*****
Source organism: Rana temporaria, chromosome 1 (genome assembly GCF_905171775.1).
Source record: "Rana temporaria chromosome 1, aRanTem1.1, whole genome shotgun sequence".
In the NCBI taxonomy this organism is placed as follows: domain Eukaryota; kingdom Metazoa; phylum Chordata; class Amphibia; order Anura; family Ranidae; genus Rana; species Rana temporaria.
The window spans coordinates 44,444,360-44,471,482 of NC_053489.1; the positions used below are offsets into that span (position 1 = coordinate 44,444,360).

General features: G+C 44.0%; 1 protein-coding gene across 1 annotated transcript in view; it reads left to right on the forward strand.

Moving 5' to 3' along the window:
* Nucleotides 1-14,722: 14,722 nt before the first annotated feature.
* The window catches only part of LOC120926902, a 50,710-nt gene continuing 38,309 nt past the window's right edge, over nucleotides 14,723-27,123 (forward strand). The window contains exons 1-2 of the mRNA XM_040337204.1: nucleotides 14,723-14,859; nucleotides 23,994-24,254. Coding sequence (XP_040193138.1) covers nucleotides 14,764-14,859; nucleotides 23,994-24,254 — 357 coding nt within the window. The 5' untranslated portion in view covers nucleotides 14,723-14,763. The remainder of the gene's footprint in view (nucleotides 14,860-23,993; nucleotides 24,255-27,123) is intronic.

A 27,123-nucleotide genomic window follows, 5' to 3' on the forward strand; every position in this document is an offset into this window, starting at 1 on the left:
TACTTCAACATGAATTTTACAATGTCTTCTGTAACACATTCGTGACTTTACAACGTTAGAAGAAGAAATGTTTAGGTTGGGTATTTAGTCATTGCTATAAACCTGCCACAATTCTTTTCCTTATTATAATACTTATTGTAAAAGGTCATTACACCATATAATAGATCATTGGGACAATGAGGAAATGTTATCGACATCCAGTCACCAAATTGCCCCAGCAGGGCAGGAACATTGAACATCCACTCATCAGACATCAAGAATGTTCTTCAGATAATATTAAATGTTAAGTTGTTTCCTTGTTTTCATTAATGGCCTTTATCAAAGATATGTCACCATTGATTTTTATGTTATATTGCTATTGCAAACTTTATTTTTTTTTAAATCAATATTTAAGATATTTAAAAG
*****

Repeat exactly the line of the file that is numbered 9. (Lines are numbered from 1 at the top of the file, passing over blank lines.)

A 27,123-nucleotide genomic window follows, 5' to 3' on the forward strand; every position in this document is an offset into this window, starting at 1 on the left: